Aung San Suu Kyi faces court as UN envoy warns of Myanmar civil war, imminent 'bloodbath'

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  • Ousted Myanmar leader Aung San Suu Kyi had a court hearing where she faces a raft of criminal charges, alleged by the military junta.
  • More than 535 people have died in daily demonstrations since the military overthrew Suu Kyi on 1 February.
  • A UN envoy warned of the risk of civil war and an imminent "bloodbath" as the junta continues to crack down on protests.

Yangon – Myanmar's ousted civilian leader Aung San Suu Kyi faced a court hearing on Thursday, after a UN envoy warned of the risk of civil war and an imminent "bloodbath" as the junta represses pro-democracy protests.

More than 535 people have died in daily demonstrations since the military overthrew Suu Kyi on 1 February, halting Myanmar's decade-old experiment in democracy.

The UN Security Council held an urgent closed-door session on the escalating crisis on Wednesday, and special envoy Christine Schraner Burgener urged it to act.

"I appeal to this council to consider all available tools to take collective action and do what is right, what the people of Myanmar deserve," she said, in remarks obtained by AFP.

She said she remained open to dialogue with the junta, but added: "If we wait only for when they are ready to talk, the ground situation will only worsen. A bloodbath is imminent."

The emergency UN session came on the eve of Suu Kyi's latest court hearing – she faces a raft of criminal charges that could see her barred from office for life.

Graft allegations

Her legal team on Wednesday held their first meeting with her – by video link in a police station – since she was ousted and detained in the early hours of 1 February.

The 75-year-old has not been seen in public, but her lawyers said she appeared to be in good health despite two months in detention.

The hearing on Thursday is expected to be brief, and to deal only with administrative aspects of the case.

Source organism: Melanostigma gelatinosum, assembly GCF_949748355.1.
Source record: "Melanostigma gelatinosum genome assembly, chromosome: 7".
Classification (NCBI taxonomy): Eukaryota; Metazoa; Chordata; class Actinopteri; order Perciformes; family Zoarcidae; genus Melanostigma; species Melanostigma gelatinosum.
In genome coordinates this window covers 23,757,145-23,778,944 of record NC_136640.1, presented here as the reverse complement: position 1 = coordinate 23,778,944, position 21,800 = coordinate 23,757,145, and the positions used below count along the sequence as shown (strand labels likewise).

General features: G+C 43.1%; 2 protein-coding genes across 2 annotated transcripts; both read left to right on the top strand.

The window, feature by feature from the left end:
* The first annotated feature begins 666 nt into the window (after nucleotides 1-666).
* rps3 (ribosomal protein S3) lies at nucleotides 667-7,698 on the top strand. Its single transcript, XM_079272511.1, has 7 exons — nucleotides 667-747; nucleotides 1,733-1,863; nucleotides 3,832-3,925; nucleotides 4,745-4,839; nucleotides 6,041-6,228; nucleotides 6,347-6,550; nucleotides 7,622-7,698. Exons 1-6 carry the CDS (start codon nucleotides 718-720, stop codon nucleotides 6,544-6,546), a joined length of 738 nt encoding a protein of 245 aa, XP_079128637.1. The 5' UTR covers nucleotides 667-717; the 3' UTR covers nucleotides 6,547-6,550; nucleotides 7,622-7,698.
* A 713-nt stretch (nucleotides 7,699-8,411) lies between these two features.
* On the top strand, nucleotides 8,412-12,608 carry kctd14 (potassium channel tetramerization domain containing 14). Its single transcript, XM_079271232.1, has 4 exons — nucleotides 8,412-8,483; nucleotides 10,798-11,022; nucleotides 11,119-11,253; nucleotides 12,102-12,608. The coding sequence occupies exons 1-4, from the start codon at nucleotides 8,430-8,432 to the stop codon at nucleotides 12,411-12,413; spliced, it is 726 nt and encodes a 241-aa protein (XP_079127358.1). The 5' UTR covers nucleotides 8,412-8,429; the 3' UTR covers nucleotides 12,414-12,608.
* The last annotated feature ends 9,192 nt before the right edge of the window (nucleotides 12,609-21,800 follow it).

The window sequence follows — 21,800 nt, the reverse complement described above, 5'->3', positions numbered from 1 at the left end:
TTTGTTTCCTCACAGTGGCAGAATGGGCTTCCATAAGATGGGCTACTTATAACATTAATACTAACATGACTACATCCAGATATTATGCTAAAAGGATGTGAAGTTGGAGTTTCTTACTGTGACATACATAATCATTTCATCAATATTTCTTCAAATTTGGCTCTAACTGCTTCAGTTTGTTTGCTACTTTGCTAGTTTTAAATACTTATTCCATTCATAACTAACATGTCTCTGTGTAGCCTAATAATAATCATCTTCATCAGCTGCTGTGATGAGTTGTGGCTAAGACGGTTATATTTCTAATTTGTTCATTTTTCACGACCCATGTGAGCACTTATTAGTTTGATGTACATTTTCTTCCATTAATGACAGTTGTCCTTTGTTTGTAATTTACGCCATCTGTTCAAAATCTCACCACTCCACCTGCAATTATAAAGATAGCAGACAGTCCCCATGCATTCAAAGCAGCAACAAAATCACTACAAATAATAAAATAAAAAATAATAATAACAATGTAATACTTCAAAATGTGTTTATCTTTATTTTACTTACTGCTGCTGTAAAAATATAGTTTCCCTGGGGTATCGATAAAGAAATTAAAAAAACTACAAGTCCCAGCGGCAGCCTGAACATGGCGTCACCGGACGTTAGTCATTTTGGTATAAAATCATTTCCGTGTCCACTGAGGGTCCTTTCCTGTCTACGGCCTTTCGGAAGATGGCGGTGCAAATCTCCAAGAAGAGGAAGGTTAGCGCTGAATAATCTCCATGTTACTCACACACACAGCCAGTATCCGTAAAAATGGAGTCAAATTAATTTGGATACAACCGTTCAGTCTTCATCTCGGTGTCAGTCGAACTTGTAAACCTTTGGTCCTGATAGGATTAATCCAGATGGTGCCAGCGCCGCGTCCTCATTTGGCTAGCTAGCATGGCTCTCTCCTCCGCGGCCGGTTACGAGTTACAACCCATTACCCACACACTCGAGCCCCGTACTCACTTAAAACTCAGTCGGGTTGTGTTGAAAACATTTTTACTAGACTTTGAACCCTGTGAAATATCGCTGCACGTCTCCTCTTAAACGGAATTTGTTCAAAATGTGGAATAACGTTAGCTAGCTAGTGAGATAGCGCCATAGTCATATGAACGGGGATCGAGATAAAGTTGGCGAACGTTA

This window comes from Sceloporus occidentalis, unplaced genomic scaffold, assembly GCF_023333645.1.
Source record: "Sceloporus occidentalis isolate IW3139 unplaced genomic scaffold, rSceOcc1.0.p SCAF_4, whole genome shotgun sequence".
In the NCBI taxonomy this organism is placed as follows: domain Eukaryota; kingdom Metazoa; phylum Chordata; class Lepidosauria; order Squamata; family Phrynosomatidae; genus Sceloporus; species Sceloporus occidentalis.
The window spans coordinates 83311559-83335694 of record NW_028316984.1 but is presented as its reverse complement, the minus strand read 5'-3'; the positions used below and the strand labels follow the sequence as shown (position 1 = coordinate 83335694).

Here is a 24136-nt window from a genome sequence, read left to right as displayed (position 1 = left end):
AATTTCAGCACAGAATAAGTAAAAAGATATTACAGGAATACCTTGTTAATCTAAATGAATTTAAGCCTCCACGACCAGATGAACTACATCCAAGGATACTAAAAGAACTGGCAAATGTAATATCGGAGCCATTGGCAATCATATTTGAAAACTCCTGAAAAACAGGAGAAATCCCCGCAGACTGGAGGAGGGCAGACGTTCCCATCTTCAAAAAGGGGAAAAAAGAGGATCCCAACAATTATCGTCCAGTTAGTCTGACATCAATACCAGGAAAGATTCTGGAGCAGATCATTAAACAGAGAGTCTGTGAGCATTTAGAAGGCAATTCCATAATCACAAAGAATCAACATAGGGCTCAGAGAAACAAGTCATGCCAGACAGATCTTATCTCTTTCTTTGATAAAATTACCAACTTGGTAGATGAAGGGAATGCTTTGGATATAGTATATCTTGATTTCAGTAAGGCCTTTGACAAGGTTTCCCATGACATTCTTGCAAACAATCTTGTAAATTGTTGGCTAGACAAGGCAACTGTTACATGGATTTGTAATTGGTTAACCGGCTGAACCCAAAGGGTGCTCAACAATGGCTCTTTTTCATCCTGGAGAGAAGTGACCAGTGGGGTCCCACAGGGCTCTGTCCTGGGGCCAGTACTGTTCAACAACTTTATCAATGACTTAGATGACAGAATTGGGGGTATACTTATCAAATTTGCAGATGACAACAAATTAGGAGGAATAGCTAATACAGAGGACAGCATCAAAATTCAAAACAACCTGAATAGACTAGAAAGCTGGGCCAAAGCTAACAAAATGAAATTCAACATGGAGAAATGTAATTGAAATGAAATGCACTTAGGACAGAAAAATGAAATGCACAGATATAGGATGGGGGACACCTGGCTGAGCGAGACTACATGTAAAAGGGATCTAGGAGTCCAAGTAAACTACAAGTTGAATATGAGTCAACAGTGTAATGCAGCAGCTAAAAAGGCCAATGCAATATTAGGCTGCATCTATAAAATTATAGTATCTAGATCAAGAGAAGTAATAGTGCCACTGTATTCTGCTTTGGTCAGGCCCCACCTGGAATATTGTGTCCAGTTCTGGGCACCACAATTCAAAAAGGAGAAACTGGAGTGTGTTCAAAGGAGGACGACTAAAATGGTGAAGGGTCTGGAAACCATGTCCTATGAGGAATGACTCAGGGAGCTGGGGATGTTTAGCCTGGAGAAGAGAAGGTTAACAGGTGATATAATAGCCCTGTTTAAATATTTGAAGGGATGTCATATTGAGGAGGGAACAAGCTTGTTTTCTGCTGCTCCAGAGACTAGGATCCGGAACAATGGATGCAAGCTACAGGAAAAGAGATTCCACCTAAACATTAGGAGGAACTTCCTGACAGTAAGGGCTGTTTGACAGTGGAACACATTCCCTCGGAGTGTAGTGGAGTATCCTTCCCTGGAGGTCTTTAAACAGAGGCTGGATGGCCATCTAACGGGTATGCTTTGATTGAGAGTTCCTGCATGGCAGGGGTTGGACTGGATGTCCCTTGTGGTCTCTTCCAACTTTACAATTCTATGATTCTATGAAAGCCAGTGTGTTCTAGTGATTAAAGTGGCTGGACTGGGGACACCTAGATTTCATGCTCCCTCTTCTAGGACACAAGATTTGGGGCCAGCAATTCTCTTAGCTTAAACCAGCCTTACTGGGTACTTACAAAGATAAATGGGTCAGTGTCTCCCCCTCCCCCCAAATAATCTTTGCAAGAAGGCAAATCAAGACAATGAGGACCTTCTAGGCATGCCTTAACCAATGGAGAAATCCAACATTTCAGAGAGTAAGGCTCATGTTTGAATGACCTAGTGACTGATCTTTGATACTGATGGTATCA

The junta is also probing the Nobel laureate over allegations she took payments of gold and more than $1 million in cash, but Khin Maung Zaw, one of her lawyers, said these were not likely to translate into formal charges at this stage.

A group of ousted MPs from Suu Kyi's National League for Democracy (NLD), who have been working underground against the junta, have announced plans for "a new civilian government" in the first week of April.

They announced that Myanmar's military-drafted 2008 constitution was "cancelled", and on Thursday a group of protesters burned a pile of copies in the street in Yangon.

Two military-owned supermarkets in Yangon were set on fire overnight, local media reported.

China caution

Britain's UN envoy Barbara Woodward said the Security Council was "united in its condemnation" and was discussing "a range of measures at our disposal".

But China, considered an important ally of Myanmar, ruled out sanctions or other "coercive measures".

China's UN ambassador Zhang Jun also called for the protection of foreign businesses – a key concern for China, which has seen dozens of its factories torched amid anger against Beijing.

The US State Department has ordered the departure of non-essential diplomatic staff and their families from Myanmar, and Japan – a top donor to the country – has halted new aid payments.

Linda Thomas Greenfield, the US ambassador to the United Nations, raised the possibility of action if the military does not step down.

If "they continue the attacks that they were making on civilian populations, then we have to look at how we might do more", she told reporters.

German company Giesecke+Devrient, which supplies raw materials to Myanmar's central bank for the production of bank notes, announced on Wednesday it was suspending deliveries.

French renewable energy giant Voltalia said it was also withdrawing from the country because of the political and humanitarian crisis.

Civil war fears

Fears are growing that a broader conflict could erupt in a country plagued for decades by on-off fighting between the military and rebel ethnic armies.

Several of Myanmar's 20 or so armed ethnic groups, who control large areas of territory mostly in border regions, have voiced their opposition to the coup and crackdown.

Three of them – the Ta'ang National Liberation Army, the Myanmar Nationalities Democratic Alliance Army and the Arakan Army – on Wednesday threatened to join the protesters' fight against the military.

Two other outfits – the Karen National Union (KNU) and the Kachin Independence Army (KIA) – have already stepped up attacks on military and police in recent days.

In another escalation, since Saturday the military has launched regular air strikes targeting the KNU in eastern Karen state.

Local media outlet Karen News reported that 11 people were killed in an air strike in a gold mining area of the state on Tuesday. AFP has yet to independently confirm these details.

Meanwhile, Thailand's foreign ministry said most of the 2 788 Myanmar people who had fled across the border had returned as of Wednesday.

The remaining 200 or so still in Thailand were mostly women, elderly and children.

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